I’m not sure if the author is a Punahou alum, as is CABS, however I’ll be the first to point out your extreme misuse of hybolical words and poor grammar. Punahou may have an enticing package to offer but it seems to have been unhelpful for you both. Kahuku is the team to beat, the team to recruit from, and the team that loves all our players, even the ones we share with you. Basically, you’re welcome. You’re welcome for all the natural talent that your team lacks, you’re welcome for all the slogans you borrow because your “geniuses” didn’t think of it, you’re welcome for all the haka/washcloth/chanting traditions you need because your education blocked you from any real culture. RR4L We create not imitate. You’re welcome!!


  10. Jay.Cee October 17, 2014 9:11 pm

    This is a great write-up, Paul, and I commend you for writing what I have also been thinking for a long time. This article touches on the importance of a quality education and the sacrifices many parents make to send their kids to Punahou. It explains why many would choose to attend this private school instead of “playing in their own backyard”. It’s true that many talented kids do come from Kahuku and Punahou never claimed that they came from elsewhere. Think about this, if you want to complain about staying “in your own backyard” then why play for a mainland college team? Why not stay in Hawaii to play for and attend UH? Isn’t the reason local kids choose to play on the mainland, the same reason why many student athletes choose Punahou? For the opportunities that are created when you play for a great team and attend a great school. Going to a school to play for a great sports program is one thing and going to a school for top-notch education is another. Punahou offers both.

    IRT Da Reddest Raider – yes, this article is written during football season but this Punahou dynasty that he writes about goes beyond that…way beyond that. If you don’t believe me, look at the NATIONAL FEDERATION OF STATE HIGH SCHOOL ASSOCIATIONS’ record book and type in Punahou. To save you some time, I’ve already done it. Here are the results: Volleyball (boys) – 31 state championships (1972-2013), Swimming and Diving (girls) – 47 state champships (1958-2012), Cross Country (girls) – 25 state championships (1973-2012), Track and Field (girls) – 35 state championships (1967-2013), Swimming and Diving (boys) – 40 state championships (1958-2010), Track and Field (boys) – 32 state championships(1959-2011), Soccer (boys) – 18 state championships (1976-2011), Tennis (girls) – 39 state championships (1953-2013), Tennis (boys) – 46 state championships (1958-2013). There may not be football listed but he’s implying that it can be added to the prestige that comes from the sports programs at the school. Like you said, “Now THAT is a winning TRADITION”.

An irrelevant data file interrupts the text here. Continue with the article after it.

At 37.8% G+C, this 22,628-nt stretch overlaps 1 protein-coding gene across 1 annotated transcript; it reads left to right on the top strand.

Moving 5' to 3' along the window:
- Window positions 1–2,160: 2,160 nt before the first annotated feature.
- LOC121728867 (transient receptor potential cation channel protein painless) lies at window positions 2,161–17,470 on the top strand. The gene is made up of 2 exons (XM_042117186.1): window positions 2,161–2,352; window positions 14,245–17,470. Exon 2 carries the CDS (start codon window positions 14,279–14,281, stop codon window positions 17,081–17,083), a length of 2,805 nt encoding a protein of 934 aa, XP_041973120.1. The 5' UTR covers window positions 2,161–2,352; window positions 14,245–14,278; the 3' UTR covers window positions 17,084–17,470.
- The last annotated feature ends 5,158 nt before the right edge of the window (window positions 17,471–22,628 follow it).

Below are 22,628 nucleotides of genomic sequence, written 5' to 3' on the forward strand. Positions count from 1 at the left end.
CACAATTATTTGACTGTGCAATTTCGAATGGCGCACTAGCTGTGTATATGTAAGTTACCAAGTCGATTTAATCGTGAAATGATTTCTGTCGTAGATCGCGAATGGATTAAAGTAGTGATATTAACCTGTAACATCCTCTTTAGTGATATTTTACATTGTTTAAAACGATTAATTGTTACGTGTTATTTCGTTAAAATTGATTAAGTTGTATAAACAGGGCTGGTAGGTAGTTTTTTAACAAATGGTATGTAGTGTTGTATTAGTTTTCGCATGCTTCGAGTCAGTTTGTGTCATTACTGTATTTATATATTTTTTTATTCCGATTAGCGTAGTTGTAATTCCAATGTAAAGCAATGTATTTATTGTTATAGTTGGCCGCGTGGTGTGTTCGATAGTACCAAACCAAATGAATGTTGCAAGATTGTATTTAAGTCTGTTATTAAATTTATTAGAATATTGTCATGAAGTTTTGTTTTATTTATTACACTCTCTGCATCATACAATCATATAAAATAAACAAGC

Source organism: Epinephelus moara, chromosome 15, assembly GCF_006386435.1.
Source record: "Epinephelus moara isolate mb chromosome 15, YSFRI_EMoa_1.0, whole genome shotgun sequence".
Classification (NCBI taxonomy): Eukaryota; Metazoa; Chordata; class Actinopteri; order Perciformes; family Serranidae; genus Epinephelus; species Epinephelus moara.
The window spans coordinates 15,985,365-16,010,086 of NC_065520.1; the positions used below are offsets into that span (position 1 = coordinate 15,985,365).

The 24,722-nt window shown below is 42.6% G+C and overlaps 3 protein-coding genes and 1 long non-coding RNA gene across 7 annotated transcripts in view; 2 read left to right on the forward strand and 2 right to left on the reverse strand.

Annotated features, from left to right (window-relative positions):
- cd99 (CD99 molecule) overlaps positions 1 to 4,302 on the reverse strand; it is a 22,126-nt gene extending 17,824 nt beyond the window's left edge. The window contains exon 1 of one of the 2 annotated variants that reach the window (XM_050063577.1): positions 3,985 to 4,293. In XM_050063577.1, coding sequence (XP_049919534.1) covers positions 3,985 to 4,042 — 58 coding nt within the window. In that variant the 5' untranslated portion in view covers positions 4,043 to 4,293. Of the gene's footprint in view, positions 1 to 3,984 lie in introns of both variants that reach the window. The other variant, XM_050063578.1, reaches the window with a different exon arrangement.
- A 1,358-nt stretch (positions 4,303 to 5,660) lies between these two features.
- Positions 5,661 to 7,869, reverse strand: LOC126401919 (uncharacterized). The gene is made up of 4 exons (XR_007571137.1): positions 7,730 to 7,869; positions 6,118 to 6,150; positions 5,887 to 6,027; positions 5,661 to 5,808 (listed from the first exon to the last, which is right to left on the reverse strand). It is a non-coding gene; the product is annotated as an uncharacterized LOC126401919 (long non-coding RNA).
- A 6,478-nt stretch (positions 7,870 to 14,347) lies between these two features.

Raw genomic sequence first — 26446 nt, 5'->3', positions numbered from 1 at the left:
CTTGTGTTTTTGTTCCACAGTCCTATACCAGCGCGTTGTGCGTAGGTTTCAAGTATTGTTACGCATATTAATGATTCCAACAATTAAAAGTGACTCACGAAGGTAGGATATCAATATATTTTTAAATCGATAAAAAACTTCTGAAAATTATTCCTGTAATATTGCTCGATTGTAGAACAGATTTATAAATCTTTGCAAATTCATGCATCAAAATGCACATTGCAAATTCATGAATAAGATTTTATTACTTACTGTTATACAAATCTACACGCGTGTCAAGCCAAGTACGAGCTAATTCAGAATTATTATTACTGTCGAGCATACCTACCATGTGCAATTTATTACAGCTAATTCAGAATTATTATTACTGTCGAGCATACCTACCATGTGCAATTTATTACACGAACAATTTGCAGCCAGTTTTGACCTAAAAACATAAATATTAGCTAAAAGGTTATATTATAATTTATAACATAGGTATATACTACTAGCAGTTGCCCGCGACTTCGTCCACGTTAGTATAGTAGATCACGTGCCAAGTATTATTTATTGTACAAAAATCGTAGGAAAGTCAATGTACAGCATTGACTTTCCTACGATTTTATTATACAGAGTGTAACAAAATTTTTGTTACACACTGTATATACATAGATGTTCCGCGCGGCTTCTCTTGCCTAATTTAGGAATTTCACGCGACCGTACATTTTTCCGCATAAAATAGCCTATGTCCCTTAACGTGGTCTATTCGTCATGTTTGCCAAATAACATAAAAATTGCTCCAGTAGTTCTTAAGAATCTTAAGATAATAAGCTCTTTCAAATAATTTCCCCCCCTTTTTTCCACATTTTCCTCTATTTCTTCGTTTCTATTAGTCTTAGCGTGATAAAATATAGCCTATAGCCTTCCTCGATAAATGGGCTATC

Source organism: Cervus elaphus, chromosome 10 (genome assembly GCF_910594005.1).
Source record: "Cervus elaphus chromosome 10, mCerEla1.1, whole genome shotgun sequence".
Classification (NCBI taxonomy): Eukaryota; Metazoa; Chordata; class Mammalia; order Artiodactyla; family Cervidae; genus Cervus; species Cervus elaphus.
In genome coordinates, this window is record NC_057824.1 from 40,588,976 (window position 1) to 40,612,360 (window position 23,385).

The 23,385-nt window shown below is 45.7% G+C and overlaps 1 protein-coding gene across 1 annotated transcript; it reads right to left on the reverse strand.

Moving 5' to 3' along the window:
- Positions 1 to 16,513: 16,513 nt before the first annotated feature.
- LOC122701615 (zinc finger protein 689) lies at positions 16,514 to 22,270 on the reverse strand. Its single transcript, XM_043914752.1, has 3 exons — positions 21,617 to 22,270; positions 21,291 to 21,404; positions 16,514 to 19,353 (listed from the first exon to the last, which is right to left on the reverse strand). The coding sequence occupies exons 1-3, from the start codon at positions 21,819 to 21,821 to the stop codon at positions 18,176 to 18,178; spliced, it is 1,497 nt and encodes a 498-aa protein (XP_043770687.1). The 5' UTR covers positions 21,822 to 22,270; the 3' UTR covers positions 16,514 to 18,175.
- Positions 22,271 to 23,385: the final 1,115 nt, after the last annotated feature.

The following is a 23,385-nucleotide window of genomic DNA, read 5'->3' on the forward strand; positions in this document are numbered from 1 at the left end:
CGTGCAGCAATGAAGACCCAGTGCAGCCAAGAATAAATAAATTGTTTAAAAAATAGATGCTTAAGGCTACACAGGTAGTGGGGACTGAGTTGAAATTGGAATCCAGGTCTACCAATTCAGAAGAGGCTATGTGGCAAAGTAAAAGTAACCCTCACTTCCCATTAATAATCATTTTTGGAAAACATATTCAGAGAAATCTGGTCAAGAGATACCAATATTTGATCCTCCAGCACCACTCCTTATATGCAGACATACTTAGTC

IRT Sparklin – Since you’re pointing out mistakes and errors, I would like to point out your misuse of facts, or should I say incorrect facts. Punahou does not owe you guys for anything you say you “created”. Let’s take a look, shall we? The Haka – this was performed FIRST by the All Blacks rugby team before their first game in 1888. Thank you, All Blacks. The washcloth – this was started by the Pittsburgh Steelers’ radio broadcaster (at that time), Myron Cope, and first used in 1975. Also known as The Terrible Towel. Thank you, Pittsburgh and Myron. The “Raider Nation” slogan – first created and then TRADEMARKED by the Oakland Raiders when they moved back to Oakland from Los Angeles, in the early 1980’s. Thank you, Oakland. Tomahawk chop (which I’ve seen Kahuku do) – first created by Florida State University in the 1980’s. It was also used by the Atlanta Braves in the 1990’s. Thank you, FSU Seminoles and Atlanta Braves. There is nothing used that wasn’t done or created BEFORE you. And while we’re at it, you guys better thank those same people too.